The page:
Herbarium - Atlas of Herbs
The whole concept of the atlas lies in the grids of the layout. I’ve experimented with generating Voronoi diagrams using Processing and Scriptographer. In mathematics, the Voronoi diagram is a way of dividing space into a number of regions. A set of points (called seeds, sites, or generators) is specified beforehand and for each seed is a corresponding region consisting of the points that are closer to that seed than to any other. These regions are called Voronoi cells. Voronoi-like shapes and structures are common in nature.
I’ve merged together the cell grid of the Voronoi diagram with Villard’s Figure.Villard de Honnecourt was a 13th century architect, working in France. He developed a similar principle for designing the layout of pages which he used in his own work with structures.
A Voronoi grid system was randomly generated for each herb in the atlas. The randomness was controlled by the rules of Villard’s Figure. This kind of layout allowed me to organize the elements of the book in a slightly different way for each of the plants. This system could be applied to an endless variety of plants, resulting in a diverse-looking atlas.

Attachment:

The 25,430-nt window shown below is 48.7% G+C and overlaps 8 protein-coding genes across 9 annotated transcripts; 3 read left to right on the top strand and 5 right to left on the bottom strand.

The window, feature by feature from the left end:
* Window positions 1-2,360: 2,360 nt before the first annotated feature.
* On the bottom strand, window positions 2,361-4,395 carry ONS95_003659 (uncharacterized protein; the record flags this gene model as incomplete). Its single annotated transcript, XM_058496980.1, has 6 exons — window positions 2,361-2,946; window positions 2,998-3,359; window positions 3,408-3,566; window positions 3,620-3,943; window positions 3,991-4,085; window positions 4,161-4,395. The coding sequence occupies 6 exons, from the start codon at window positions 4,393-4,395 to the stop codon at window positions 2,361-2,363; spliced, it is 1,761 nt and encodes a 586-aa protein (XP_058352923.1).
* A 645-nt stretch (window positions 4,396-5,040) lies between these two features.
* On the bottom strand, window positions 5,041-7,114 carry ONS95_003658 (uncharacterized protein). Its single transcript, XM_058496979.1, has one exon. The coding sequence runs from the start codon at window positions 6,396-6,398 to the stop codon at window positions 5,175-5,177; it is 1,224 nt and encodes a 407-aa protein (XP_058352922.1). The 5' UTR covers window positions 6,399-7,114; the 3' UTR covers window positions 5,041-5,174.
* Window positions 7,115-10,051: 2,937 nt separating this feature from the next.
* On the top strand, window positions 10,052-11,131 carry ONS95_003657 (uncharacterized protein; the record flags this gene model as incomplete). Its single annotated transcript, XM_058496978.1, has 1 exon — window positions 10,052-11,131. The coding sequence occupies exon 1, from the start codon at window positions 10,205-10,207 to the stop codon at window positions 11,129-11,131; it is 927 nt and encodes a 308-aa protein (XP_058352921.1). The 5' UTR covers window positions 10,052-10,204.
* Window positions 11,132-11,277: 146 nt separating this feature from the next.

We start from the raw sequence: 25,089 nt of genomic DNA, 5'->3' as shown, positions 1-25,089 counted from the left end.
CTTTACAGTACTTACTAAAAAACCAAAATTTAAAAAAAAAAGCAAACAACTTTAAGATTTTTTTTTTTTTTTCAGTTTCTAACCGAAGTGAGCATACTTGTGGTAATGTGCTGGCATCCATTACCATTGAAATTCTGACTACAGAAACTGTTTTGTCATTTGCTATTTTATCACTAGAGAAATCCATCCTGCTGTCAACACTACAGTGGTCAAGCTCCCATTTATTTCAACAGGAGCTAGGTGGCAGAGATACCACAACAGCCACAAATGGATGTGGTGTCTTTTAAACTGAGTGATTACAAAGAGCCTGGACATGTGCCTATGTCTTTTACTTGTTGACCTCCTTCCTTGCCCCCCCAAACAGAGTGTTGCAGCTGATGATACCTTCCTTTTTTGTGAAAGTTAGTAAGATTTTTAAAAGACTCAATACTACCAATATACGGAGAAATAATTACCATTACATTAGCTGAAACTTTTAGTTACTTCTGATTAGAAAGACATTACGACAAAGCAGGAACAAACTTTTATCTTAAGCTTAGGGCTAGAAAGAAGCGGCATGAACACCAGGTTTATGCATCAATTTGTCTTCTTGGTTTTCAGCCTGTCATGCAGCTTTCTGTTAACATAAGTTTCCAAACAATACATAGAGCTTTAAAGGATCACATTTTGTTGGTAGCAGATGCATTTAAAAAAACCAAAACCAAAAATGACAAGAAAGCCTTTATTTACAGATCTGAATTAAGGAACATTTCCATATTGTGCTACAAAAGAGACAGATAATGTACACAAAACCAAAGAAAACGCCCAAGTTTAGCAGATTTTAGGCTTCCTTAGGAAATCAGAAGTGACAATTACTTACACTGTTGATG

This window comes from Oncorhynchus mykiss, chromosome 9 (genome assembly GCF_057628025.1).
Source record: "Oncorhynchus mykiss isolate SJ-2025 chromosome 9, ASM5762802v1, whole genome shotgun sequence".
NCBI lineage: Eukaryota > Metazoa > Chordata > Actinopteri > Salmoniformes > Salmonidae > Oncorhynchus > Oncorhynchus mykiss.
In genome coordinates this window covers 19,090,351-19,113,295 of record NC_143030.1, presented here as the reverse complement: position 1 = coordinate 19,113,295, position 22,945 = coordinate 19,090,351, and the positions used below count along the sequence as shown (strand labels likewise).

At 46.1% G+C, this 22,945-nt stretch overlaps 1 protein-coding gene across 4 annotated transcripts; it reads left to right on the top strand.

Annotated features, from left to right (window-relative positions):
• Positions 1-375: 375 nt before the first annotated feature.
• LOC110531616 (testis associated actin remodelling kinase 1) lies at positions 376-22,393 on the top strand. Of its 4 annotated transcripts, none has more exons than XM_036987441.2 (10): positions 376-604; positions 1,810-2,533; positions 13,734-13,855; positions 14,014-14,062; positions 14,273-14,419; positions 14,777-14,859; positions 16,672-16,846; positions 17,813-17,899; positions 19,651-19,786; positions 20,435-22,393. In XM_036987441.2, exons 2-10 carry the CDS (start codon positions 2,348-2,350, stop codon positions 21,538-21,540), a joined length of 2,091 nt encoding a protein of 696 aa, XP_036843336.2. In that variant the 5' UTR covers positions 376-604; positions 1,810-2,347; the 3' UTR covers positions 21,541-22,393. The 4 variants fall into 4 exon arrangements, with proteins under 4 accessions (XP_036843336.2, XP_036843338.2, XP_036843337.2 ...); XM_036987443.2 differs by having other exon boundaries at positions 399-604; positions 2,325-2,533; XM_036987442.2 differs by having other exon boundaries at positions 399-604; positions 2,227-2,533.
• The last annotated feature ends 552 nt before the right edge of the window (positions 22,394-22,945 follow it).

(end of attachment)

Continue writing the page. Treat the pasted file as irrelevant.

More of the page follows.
For each of the herbs I created a cyanotype print. Cyanotype is a 19th century photographic printing process, that gives a cyan-blue print. It was commonly used in herbariums for illustrating the structure of the plants. I re-edited the Voronoi grid system of each plant, using Nodebox, in order to create compositions, that reflect on their anatomical structure. These compositions were later printed as negatives, than projected on japanese paper wetted with cyanotype liquid.
During the printing process we experimented with the transparency of the paper. In order to make the “cell-grid system” visible, we chose the thinnest paper possible. This translucency created a leaf-like texture as the cells are only slightly visible through the paper under direct light.
(Contributing photographers: Ján Mýtny, Silvia Girmalová)